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  1. Oil Pipeline: Pipeline opponents ride out storm in shelters, casino

    A motorist checks the condition of an exit ramp before attempting to drive out of the Oceti Sakowin camp where people have gathered to protest the Dakota Access oil pipeline in Cannon Ball, N.D., Tuesday, Dec. 6, 2016. An overnight storm brought several inches of snow, winds gusting to 50 mph and temperatures that felt as cold as 10 degrees below zero. (AP Photo/David Goldman) MANDAN, N.D. (AP) — Some protesters who have been fighting the Dakota Access pipeline retreated to a nearby casino and area shelters overnight as a blizzard blew through, but many remained at a camp in southern North Dakota, according to protest organizers who say they're committed to maintaining the camp through the winter. The storm Monday and Tuesday brought more than half a foot of snow, wind gusts exceeding 50 mph and temperatures that felt as cold as 15 degrees below zero. For some not accustomed to often-harsh North Dakota winters, the weather was eye-opening. "Scary," said Melissa Thorpe, 30, of St. Petersburg, Florida, who had been staying in a teepee with a dozen other people at the large encampment but headed to a shelter overnight. Protesters are maintaining a presence even after scoring a victory when the Army on Sunday said it would not issue an easement for the $3.8 billion pipeline to cross under a Missouri River reservoir near the Standing Rock Sioux Reservation. Tribal Chairman Dave Archambault reiterated his call Tuesday for protesters to leave, saying the Army's decision has delayed the pipeline for months and there's no reason for people to put their lives at risk. Morton County set up emergency shelters at storm-closed school facilities in Mandan and Flasher after sheriff's deputies responded to numerous stranded vehicles in the protest camp area, according to spokeswoman Maxine Herr. Only one protester went to the Flasher school; about 30, including Thorpe, spent the night in a Mandan school gymnasium. Thorpe and fellow pipeline opponents couldn't find a hotel room and "thought we were going to be sleeping in our car at Wal-Mart," she said. "We're so happy (the shelter) is here." Many remained at the camp overnight, according to Jade Begay, of Tesuque, New Mexico, who said she stayed in a yurt heated by a wood stove and had to fix a roof panel that was blown off the tent-like structure. "I was awake most of the night. It was pretty intense," Begay said. Yet Begay and others said the weather wasn't putting a damper on pipeline opponents' enthusiasm. "Of course it's difficult, but I think that this is the test that shows how strong we are and how determined we are to be here," said Michelle Cook, from Tucson, Arizona, who spent the night at the Standing Rock Sioux casino a few miles away. The tribe and its supporters believe the pipeline threatens drinking water and cultural sites. Dallas-based pipeline developer Energy Transfer Partners has denied that and said the pipeline will be safe. The camp is on federal land, and the Army Corps of Engineers had set a Monday deadline for people to leave, citing safety concerns. Officials didn't plan to forcibly remove anyone, but those who remain are considered to be trespassing. Corps spokeswoman Moira Kelley said Tuesday that the agency had not issued any citations. She didn't respond to further questions.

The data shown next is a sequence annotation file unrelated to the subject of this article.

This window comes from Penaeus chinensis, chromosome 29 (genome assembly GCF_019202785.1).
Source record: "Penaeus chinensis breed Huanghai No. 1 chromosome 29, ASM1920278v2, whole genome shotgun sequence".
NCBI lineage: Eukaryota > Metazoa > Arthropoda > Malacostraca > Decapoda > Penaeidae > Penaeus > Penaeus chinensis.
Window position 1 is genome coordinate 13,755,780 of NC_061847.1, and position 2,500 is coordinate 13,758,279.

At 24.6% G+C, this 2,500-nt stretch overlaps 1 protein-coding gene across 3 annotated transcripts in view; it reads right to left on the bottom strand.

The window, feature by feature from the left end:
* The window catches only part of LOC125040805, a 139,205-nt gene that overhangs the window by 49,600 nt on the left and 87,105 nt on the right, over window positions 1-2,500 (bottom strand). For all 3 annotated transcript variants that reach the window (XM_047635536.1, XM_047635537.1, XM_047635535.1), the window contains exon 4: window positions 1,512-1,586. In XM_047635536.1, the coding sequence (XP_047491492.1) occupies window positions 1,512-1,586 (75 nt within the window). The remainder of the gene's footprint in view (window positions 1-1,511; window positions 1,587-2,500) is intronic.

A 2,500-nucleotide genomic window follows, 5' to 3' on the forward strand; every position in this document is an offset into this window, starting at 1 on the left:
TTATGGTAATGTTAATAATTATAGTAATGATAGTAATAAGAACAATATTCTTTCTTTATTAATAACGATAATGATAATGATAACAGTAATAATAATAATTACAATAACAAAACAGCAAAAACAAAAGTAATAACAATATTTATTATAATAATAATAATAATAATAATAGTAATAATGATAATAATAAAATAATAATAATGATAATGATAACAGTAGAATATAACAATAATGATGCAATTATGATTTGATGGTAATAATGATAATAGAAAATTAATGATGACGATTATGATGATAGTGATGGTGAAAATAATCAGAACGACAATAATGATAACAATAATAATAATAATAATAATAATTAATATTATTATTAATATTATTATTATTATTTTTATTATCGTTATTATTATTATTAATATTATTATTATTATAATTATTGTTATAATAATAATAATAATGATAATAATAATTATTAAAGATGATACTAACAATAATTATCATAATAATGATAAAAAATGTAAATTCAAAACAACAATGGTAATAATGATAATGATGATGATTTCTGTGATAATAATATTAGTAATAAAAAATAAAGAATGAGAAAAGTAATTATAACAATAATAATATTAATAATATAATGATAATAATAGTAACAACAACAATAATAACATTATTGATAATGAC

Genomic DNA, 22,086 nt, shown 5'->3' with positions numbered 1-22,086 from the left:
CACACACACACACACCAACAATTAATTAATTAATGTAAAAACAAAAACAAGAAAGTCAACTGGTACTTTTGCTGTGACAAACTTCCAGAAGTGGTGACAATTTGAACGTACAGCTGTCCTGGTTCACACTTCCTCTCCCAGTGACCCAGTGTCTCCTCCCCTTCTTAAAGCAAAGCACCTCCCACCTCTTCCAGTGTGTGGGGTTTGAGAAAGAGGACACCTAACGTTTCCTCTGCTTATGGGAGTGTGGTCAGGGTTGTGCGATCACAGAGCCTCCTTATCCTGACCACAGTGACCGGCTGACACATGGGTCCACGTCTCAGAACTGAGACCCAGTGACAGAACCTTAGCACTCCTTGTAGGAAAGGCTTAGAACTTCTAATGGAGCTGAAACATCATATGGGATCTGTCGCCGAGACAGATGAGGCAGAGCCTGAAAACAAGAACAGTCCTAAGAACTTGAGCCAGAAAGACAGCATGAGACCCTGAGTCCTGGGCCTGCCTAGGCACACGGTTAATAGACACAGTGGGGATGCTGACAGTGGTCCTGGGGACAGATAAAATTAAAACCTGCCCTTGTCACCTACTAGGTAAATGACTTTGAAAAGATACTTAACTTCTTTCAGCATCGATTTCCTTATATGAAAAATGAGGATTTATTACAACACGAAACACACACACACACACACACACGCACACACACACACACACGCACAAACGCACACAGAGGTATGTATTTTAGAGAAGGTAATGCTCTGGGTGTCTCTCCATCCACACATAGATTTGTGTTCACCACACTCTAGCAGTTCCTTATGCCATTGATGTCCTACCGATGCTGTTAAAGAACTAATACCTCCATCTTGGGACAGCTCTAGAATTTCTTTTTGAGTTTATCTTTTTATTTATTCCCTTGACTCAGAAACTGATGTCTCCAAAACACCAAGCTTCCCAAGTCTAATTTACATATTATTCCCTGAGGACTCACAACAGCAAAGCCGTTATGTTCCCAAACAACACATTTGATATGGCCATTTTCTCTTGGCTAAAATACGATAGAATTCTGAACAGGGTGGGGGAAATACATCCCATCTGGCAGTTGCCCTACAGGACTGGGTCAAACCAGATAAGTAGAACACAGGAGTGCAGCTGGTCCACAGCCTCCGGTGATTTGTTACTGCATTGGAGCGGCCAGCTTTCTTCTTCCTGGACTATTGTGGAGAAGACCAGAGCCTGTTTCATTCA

Online Articles

    Online Articles

    Thu, 8 Dec 2016